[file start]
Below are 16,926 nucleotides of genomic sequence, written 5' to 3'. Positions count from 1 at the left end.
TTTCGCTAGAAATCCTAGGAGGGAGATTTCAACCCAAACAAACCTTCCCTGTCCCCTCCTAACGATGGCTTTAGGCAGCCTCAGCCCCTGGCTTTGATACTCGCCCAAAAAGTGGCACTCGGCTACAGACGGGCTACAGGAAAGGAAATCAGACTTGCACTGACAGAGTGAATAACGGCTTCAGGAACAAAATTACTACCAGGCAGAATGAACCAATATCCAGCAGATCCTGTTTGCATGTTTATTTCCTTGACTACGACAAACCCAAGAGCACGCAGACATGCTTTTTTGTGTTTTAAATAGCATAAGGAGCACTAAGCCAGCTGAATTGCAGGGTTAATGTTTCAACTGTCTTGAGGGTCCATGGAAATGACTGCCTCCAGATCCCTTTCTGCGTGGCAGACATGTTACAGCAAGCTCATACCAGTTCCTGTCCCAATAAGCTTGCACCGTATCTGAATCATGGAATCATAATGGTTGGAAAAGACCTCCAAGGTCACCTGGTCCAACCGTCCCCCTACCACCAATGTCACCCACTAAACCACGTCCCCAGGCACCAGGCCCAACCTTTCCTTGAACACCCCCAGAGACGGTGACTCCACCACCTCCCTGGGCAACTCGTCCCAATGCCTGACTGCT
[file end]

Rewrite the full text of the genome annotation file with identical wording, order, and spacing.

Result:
Below are 16,926 nucleotides of genomic sequence, written 5' to 3'. Positions count from 1 at the left end.
TTTCGCTAGAAATCCTAGGAGGGAGATTTCAACCCAAACAAACCTTCCCTGTCCCCTCCTAACGATGGCTTTAGGCAGCCTCAGCCCCTGGCTTTGATACTCGCCCAAAAAGTGGCACTCGGCTACAGACGGGCTACAGGAAAGGAAATCAGACTTGCACTGACAGAGTGAATAACGGCTTCAGGAACAAAATTACTACCAGGCAGAATGAACCAATATCCAGCAGATCCTGTTTGCATGTTTATTTCCTTGACTACGACAAACCCAAGAGCACGCAGACATGCTTTTTTGTGTTTTAAATAGCATAAGGAGCACTAAGCCAGCTGAATTGCAGGGTTAATGTTTCAACTGTCTTGAGGGTCCATGGAAATGACTGCCTCCAGATCCCTTTCTGCGTGGCAGACATGTTACAGCAAGCTCATACCAGTTCCTGTCCCAATAAGCTTGCACCGTATCTGAATCATGGAATCATAATGGTTGGAAAAGACCTCCAAGGTCACCTGGTCCAACCGTCCCCCTACCACCAATGTCACCCACTAAACCACGTCCCCAGGCACCAGGCCCAACCTTTCCTTGAACACCCCCAGAGACGGTGACTCCACCACCTCCCTGGGCAACTCGTCCCAATGCCTGACTGCT